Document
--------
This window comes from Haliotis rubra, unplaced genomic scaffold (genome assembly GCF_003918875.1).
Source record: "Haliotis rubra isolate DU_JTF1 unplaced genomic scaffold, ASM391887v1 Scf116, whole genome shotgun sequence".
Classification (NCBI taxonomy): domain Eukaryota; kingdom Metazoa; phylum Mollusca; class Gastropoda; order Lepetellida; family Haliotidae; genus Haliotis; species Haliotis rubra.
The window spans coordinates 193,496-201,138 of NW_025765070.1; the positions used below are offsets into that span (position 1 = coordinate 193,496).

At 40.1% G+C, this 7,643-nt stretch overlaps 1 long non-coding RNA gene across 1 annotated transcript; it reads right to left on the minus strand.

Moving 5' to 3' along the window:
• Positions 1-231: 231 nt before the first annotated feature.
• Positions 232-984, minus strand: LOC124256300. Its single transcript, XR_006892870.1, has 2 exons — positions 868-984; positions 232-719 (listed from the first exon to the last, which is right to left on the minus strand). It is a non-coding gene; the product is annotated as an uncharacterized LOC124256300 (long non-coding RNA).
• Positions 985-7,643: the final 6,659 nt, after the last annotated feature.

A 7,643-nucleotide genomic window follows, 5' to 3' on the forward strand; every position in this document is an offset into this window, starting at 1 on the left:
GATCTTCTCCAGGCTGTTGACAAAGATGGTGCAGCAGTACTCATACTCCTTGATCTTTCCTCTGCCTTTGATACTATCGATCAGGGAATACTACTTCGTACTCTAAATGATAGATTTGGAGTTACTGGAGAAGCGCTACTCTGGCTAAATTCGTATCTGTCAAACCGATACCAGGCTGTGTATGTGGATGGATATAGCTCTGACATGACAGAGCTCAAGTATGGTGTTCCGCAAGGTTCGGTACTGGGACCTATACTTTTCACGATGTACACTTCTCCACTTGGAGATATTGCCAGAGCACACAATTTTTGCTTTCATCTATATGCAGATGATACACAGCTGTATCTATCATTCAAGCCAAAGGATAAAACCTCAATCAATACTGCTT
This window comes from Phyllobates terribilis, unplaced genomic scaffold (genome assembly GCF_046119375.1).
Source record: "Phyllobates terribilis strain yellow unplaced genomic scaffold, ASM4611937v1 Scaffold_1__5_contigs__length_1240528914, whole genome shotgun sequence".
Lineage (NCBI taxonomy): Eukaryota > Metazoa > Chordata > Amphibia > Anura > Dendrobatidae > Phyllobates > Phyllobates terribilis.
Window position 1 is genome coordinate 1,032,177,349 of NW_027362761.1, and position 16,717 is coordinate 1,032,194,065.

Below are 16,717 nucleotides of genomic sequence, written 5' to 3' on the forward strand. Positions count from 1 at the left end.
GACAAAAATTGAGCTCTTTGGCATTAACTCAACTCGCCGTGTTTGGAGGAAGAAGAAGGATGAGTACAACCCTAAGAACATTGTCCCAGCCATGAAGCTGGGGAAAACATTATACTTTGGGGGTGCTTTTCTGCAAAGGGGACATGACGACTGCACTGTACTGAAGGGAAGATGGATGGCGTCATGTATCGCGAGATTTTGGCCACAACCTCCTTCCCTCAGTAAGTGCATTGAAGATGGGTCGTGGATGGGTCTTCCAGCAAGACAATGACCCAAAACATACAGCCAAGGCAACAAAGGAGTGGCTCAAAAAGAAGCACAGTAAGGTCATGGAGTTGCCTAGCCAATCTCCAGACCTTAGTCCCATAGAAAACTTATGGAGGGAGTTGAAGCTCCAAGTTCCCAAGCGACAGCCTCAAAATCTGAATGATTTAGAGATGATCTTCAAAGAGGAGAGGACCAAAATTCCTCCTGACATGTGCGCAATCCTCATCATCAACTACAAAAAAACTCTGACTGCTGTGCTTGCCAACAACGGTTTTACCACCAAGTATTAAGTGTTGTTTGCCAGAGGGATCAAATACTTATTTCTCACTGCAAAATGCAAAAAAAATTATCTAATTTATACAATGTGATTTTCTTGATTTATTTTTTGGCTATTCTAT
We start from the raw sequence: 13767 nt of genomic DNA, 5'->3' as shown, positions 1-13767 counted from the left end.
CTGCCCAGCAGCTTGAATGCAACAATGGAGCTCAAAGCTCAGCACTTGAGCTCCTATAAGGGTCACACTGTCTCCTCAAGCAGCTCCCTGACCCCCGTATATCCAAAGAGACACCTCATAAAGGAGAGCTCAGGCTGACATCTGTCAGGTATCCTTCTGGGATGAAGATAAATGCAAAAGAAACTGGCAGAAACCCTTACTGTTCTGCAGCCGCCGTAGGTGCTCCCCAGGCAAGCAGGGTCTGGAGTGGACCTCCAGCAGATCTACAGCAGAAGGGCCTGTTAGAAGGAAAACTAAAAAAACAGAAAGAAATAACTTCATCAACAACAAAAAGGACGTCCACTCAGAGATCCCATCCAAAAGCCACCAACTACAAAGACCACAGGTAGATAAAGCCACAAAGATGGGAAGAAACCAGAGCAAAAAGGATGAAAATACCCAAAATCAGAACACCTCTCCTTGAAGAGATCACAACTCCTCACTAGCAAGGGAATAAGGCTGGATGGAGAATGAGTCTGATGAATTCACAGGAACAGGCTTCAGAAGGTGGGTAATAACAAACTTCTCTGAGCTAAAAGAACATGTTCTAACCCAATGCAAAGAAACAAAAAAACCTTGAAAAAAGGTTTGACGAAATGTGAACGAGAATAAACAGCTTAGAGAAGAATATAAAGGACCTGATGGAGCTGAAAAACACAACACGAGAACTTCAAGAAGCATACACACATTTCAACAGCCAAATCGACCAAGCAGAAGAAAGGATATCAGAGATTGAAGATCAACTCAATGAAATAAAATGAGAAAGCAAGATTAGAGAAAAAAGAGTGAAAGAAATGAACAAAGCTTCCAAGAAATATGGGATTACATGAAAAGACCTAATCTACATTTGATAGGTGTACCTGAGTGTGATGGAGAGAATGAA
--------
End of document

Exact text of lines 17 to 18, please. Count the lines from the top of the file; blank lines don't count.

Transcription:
GACAAAAATTGAGCTCTTTGGCATTAACTCAACTCGCCGTGTTTGGAGGAAGAAGAAGGATGAGTACAACCCTAAGAACATTGTCCCAGCCATGAAGCTGGGGAAAACATTATACTTTGGGGGTGCTTTTCTGCAAAGGGGACATGACGACTGCACTGTACTGAAGGGAAGATGGATGGCGTCATGTATCGCGAGATTTTGGCCACAACCTCCTTCCCTCAGTAAGTGCATTGAAGATGGGTCGTGGATGGGTCTTCCAGCAAGACAATGACCCAAAACATACAGCCAAGGCAACAAAGGAGTGGCTCAAAAAGAAGCACAGTAAGGTCATGGAGTTGCCTAGCCAATCTCCAGACCTTAGTCCCATAGAAAACTTATGGAGGGAGTTGAAGCTCCAAGTTCCCAAGCGACAGCCTCAAAATCTGAATGATTTAGAGATGATCTTCAAAGAGGAGAGGACCAAAATTCCTCCTGACATGTGCGCAATCCTCATCATCAACTACAAAAAAACTCTGACTGCTGTGCTTGCCAACAACGGTTTTACCACCAAGTATTAAGTGTTGTTTGCCAGAGGGATCAAATACTTATTTCTCACTGCAAAATGCAAAAAAAATTATCTAATTTATACAATGTGATTTTCTTGATTTATTTTTTGGCTATTCTAT
We start from the raw sequence: 13767 nt of genomic DNA, 5'->3' as shown, positions 1-13767 counted from the left end.